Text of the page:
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Data Visualization – Using ggplot2 to create custom visuals in Power BI

I have to admit that I couldn’t resist to “recycle” my example from here to create the same (almost the same) Data Visualization in combination with Power BI.

Screen 1

You can find the Power BI file (“Using ggplot2 with Power BI example.pbix”) here:


A little note:

I’m using R for Windows Version 3.2.3 (the “Wooden Christmas-Tree” version) and the latest Power BI Desktop Version that you can find here:

To enable the R visualization preview feature, follow these steps:


Please keep in mind, that the usage of R based visualizations within Power BI is a preview feature, reports that contain R visualizations can not be published to the Power BI service. Currently this is a Power BI Desktop Feature alone. I would not recommend, to use this in an production environment.

As I already mentioned, the R code is almost the same as in the example for Reporting Services. For this reason I will concentrate on the special stuff that leverages the power of Power BI (sounds a little funny).

One thing that makes data analysis with Power BI a real pleasure, is the interactivity between the data and the objects used for data visualizations.

For this reason I added some lines to the initial R script:

# read the number of companies (determined by the selection of the Comp slicer)

slicer <- unique(dt.source$Comp)

slicer.count <- length(slicer)

Here I’m determine the selected members (or all the members) and also counting the selected members (from the slicer in the Power BI report). This will become necessary to calculate the width and the proper coordinates of the rectangles.

# creating a vector that contains shades of grey

cols.vector <- NULL

cols.vector <- colorRampPalette(c(“grey80”, “grey50”))( slicer.count )

names(cols.vector) <- slicer;

With the lines above I create a vector that contains colors ranging from “grey80” to “grey50”. This vector will be used later on in the function scale_fill_manual(…). The vector cols.vector is named by the content of the variable slicer. A named vector is one of the fundamentals of R. So this concept / object should be understood for more advanced R programming. Maybe this little analogy will help. I imagine a named vector as some kind of key/value pair, where the key is the name and the value the value. For the example data this will lead to something like this:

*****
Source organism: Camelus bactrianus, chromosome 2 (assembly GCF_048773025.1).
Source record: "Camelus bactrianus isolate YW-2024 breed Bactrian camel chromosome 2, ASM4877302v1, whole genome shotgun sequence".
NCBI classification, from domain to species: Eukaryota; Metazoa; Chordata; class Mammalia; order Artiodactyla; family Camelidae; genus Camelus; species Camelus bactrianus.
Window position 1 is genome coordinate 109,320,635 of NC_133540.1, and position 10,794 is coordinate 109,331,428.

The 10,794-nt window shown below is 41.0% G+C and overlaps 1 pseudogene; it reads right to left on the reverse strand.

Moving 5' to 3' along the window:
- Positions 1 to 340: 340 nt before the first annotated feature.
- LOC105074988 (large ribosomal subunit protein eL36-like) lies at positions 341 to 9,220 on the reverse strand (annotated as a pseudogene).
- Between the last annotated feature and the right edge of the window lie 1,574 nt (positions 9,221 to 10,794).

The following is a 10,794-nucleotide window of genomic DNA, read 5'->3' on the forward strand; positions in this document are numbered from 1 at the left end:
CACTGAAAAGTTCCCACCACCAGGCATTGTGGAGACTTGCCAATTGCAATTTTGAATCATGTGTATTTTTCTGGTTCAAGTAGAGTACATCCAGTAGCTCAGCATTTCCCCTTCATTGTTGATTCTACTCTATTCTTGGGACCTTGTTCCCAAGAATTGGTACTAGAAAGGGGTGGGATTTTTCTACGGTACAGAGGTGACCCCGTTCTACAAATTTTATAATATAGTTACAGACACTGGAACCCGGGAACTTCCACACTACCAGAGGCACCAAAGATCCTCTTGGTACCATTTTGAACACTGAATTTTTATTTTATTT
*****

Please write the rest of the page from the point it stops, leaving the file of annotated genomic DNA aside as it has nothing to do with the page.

“Company A”/”#CCCCCC”;

“Company B”/”#7F7F7F”;

Looking at the first geom_rect(…), the part … aes(…, fill = Comp …) … maps the content of the column Comp of the dataset to the fill-aesthetic. In combination with the vector cols.vector and the function scale_fill_manual we will become this colorful chart 😉

#determine the levels of the companies shown on the xaxis, to get a numerical value that is used later to draw the rectangles, for each category (Monthname) n-slicer columns are drawn

dt.cast$slicer <- factor(dt.cast$Comp, levels = unique(dt.cast$Comp));

slicer.levels <- levels(dt.cast$slicer);

names(slicer.levels) <- c(levels(dt.cast$slicer));

dt.cast$slicer.level.ordinal <- as.numeric(match(dt.cast$slicer, slicer.levels));


The following lines add new fields to the dataset, these fields are used to determine the proper coordinates of the rectangles, drawn with the geom_rect(…). The geom_rect(…) provides a little more flexibility, than the geom_bar. Especially if you want to interfere with the width of a bar.

In contrast to the example for Reporting Services I use the number of selected members from the Comp slicer to hide or show some details of the chart, this means if there is more than one slicer selected, than I hide some chart details.

if(slicer.count > 1){

,chart.columnwidth.default <- 0.9

} else {

,chart.columnwidth.default <- 0.6


The line below segment.width … creates the anchor value for the width of a bar. Starting by 0.9 (meaning there is a little gap between different categories (the month). The unit of this measure is a relativ measure, you should be aware that a value greater 1, will lead to overlapping bars (even if one can consider data as beautiful, not necessarily art will evolve by this).

#the default width of a bar

#chart.columnwidth.default <- 0.9

segment.width <- chart.columnwidth.default / slicer.count

This value in combination with the number of selected members of the slicer will lead to the proper coordinates for the rectangles.



xmin = …

,xmax = …




C’est ca!

I have to admit, that I’m totally awed by the possibilities of the R integration not just into SQL Server 2016, but also to Power BI! I guess some of the my future posts will be more on the “analytics” side of R, instead of the Data Visualization part 🙂

Thanks for reading!